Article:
ExxonMobil and Synthetic Genomics (SGI) have opened a new greenhouse facility at SGI headquarters in La Jolla, CA enabling the next level of research and testing in their algae biofuels program announced last July. (Earlier post.)
Craig Venter and rival genetic engineers are shaking up science--and venture investing--with plans for man-made organisms designed to pump out fuel and clean up waste.
By Bob Drummond Bloomberg Markets February 2008
High on a wall facing celebrity gene researcher Craig Venter's desk, there's a poster-size photo of unique colonies of bacteria that look like two luminescent sky-blue blobs. Venter's researchers made the microbes in his lab northwest of Washington by transplanting the entire genetic code of one species of bacteria into the cellular body of another type. Like horror-movie zombies, the intruder genes switched on and took control of their hosts.
Groundbreaking in its own right, the genome transplant was a practice run for Venter's more audacious project: creating a new life form--in this case, a species of built-to-order bacteria--using only man-made DNA.
Designer organisms, and the potential to profit from them, are sparking excitement--and debate--among scientists and venture capital investors. Researchers in an emerging field called synthetic biology envision microbes customized with artificial genes to enable them to turn sunlight into fuel, clean up industrial waste or monitor patients for the first signs of disease. Already, scientists are producing strings of man-made DNA, short for deoxyribonucleic acid, which directs the functions of all living cells. Then they splice the manufactured DNA into the genes of existing organisms, reprogramming bacteria to act like microscopic factories churning out biofuels. Venter's experiments are taking synthetic biology a step further by working to build new organisms from the ground up with wholly artificial genes.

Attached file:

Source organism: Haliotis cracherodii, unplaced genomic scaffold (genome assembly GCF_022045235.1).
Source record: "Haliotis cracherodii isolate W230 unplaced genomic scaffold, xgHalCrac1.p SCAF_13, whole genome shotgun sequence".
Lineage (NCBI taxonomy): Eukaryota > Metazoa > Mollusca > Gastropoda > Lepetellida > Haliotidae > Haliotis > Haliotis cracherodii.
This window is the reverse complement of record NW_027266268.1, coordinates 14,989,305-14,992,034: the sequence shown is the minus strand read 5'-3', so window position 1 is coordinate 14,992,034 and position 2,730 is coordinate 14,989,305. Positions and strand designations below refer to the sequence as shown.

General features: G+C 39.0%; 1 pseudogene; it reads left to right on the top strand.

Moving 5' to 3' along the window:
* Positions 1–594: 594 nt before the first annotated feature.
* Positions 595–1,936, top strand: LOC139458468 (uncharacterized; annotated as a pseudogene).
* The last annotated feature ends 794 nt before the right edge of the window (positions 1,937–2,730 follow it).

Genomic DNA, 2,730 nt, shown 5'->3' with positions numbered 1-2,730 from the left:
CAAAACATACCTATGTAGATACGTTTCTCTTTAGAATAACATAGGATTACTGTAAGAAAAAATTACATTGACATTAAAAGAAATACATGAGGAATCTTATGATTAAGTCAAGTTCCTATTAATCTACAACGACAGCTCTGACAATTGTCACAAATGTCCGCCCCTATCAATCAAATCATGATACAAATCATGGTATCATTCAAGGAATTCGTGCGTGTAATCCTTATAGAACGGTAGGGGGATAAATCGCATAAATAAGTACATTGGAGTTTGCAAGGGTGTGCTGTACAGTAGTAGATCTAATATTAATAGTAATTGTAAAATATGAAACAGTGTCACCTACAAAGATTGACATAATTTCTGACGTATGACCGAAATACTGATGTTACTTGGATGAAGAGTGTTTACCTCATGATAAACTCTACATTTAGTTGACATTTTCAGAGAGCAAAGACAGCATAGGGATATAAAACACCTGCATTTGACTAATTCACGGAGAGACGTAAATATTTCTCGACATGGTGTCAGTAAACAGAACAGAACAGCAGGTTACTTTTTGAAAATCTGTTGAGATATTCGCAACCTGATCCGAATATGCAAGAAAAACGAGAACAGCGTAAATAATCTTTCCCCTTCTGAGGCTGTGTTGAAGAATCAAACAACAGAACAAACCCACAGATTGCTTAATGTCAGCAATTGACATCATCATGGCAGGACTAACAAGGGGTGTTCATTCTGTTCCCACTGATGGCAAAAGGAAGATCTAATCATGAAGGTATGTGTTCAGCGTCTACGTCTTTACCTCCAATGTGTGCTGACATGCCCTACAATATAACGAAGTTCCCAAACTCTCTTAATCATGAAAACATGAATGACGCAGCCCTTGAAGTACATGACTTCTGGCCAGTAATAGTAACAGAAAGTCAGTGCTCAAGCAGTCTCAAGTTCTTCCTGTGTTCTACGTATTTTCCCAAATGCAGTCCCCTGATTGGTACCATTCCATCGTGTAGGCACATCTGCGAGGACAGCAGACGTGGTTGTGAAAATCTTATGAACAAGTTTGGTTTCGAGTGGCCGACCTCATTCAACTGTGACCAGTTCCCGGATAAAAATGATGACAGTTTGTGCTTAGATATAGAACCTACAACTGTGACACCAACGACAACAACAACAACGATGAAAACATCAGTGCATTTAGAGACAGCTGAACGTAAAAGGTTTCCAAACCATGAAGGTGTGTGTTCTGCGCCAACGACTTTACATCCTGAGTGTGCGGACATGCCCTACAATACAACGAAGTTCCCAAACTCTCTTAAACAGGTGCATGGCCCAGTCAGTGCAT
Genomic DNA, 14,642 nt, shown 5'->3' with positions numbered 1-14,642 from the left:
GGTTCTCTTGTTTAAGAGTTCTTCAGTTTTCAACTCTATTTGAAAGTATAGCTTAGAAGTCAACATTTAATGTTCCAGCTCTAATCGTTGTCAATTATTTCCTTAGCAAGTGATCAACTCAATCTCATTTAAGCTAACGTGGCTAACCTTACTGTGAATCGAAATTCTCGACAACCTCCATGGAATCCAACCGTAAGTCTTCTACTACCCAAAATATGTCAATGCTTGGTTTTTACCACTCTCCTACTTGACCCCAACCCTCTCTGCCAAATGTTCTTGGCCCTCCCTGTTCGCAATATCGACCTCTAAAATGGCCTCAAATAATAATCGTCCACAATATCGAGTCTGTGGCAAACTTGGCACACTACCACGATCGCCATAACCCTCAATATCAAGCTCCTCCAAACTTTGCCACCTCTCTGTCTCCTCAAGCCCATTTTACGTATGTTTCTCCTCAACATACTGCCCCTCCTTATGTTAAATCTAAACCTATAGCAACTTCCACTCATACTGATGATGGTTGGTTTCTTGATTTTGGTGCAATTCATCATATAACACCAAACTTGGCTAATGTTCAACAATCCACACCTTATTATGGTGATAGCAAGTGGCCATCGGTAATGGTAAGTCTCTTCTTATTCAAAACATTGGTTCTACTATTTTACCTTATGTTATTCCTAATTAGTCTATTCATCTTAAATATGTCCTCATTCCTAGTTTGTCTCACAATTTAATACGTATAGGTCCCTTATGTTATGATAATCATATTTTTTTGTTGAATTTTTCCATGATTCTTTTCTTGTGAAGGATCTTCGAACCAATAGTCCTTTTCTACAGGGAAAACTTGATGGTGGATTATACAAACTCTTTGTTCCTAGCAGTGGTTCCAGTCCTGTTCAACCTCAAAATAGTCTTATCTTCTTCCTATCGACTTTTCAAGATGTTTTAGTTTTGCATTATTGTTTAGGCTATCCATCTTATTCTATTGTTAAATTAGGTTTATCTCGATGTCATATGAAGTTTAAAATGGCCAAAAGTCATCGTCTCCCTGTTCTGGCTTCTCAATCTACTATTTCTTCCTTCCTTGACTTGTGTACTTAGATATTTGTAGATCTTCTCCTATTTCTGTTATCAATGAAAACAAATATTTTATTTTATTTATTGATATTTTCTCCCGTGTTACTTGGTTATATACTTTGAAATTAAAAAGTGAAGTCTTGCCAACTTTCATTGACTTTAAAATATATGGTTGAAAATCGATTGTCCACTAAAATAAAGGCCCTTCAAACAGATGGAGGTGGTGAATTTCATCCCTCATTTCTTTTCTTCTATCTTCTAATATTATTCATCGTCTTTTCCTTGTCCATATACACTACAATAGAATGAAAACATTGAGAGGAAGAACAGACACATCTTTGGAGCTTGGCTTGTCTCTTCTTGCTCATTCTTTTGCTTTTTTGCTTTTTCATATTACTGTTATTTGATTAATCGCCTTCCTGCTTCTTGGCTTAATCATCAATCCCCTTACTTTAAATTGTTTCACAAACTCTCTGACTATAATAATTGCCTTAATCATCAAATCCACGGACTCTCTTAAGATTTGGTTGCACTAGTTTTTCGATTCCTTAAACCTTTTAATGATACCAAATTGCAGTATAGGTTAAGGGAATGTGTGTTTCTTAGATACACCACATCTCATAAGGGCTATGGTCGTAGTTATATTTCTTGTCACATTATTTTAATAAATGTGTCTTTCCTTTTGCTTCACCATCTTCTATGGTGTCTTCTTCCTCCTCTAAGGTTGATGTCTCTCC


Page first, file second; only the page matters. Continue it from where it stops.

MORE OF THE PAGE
Originally posted by space cadet
reply to post by windwaker
that article doesn't prove anything at all. Sorry. The legs pictured look like the legs of a staph infected meth user. The 'lesions' do not look anything different than impetigo or staph. I meant actual proof, pictures of many people and their 'lesions', not one woman's legs and a guess that it could be caused by microbs that are eating oil.
For the first time, an organism whose genetic code was created on a computer is multiplying in a lab, researchers reported on the website of the journal Science.
Friends of the Earth immediately issued a press release saying this creation “jeopardizes ecosystems and human health.” ETC Group, a technology watch dog, said the organism, which it’s dubbed Synthia, will “cause a whole new set of problems governments and society are ill-prepared to address” and called for a global moratorium on the technology.
Don’t panic, or get caught in the circle of hype that will be created as these critics clash with gauzy eyed scientists. There’s plenty of time for society to figure out what to do with this new technology, which, while a technical tour-de-force, is less stunning than it sounds.
Genomics researcher Craig Venter just announced that he and a team at his eponymous institute have created a genetic code synthetically and inserted it into a bacterium called Mycoplasma capricolum. By replacing this DNA, they change the bacteria into another species, called Mycoplasma mycoides.